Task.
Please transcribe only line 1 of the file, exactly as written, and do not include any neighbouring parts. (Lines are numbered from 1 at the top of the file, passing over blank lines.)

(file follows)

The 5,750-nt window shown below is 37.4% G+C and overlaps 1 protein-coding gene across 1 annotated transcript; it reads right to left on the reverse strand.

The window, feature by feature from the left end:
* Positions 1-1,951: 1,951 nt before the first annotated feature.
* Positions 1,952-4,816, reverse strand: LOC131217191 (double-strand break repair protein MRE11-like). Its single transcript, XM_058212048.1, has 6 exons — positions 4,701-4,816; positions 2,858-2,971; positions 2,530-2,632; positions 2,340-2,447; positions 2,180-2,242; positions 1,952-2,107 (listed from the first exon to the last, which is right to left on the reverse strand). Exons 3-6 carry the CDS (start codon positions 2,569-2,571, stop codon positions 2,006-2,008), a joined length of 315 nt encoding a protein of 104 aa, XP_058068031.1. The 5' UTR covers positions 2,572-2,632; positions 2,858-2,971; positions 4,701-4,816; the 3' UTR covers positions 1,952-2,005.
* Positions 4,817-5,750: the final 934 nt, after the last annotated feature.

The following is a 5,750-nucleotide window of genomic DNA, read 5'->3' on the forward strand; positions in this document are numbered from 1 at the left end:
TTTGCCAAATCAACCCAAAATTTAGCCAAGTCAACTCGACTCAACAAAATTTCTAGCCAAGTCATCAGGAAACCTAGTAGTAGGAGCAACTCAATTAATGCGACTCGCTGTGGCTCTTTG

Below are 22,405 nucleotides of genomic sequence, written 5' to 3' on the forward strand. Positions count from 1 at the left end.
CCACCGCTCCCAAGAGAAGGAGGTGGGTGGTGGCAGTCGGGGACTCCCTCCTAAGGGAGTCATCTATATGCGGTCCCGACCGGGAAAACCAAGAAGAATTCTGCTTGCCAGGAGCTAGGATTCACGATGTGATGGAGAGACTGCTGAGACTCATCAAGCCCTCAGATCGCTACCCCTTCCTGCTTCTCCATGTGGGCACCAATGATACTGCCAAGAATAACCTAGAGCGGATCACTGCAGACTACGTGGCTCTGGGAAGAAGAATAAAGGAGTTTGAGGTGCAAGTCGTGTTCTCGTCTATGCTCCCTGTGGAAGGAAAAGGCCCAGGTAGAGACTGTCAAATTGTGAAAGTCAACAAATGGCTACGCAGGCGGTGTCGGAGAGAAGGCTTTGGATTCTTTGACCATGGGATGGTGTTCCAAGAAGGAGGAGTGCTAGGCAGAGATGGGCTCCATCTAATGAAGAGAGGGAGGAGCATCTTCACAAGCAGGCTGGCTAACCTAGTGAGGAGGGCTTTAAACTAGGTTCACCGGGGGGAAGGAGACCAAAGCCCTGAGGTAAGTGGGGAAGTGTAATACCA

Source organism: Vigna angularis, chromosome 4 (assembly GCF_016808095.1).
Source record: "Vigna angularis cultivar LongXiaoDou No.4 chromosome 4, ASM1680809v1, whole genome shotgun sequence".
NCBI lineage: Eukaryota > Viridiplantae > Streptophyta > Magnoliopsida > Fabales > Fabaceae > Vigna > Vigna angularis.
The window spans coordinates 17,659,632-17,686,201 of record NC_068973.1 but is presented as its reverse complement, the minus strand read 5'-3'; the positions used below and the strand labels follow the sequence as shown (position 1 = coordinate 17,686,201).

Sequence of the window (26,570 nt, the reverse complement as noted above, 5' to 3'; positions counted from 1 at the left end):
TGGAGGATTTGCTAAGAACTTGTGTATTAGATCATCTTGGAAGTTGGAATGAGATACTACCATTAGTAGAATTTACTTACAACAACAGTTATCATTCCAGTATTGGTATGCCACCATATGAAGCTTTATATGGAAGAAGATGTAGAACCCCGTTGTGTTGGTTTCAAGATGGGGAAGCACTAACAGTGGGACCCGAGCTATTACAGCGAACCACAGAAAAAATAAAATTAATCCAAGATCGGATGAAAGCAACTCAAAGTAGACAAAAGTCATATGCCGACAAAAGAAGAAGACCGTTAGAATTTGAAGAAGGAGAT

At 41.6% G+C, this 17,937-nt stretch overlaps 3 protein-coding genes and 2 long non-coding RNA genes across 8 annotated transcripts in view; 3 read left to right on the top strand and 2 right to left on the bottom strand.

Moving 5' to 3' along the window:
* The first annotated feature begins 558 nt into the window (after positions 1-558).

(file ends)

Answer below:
The 5,750-nt window shown below is 37.4% G+C and overlaps 1 protein-coding gene across 1 annotated transcript; it reads right to left on the reverse strand.